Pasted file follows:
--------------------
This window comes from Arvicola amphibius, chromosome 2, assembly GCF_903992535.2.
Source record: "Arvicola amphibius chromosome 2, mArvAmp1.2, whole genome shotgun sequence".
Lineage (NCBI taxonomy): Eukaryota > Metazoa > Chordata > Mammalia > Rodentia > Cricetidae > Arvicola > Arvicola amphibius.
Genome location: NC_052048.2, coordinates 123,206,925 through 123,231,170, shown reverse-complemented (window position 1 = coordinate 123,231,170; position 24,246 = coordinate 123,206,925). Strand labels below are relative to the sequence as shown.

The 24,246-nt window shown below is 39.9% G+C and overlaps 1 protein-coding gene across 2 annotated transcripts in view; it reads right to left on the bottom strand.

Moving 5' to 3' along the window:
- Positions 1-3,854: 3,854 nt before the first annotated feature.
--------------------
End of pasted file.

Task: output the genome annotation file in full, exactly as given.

This window comes from Arvicola amphibius, chromosome 2, assembly GCF_903992535.2.
Source record: "Arvicola amphibius chromosome 2, mArvAmp1.2, whole genome shotgun sequence".
Lineage (NCBI taxonomy): Eukaryota > Metazoa > Chordata > Mammalia > Rodentia > Cricetidae > Arvicola > Arvicola amphibius.
Genome location: NC_052048.2, coordinates 123,206,925 through 123,231,170, shown reverse-complemented (window position 1 = coordinate 123,231,170; position 24,246 = coordinate 123,206,925). Strand labels below are relative to the sequence as shown.

The 24,246-nt window shown below is 39.9% G+C and overlaps 1 protein-coding gene across 2 annotated transcripts in view; it reads right to left on the bottom strand.

Moving 5' to 3' along the window:
- Positions 1-3,854: 3,854 nt before the first annotated feature.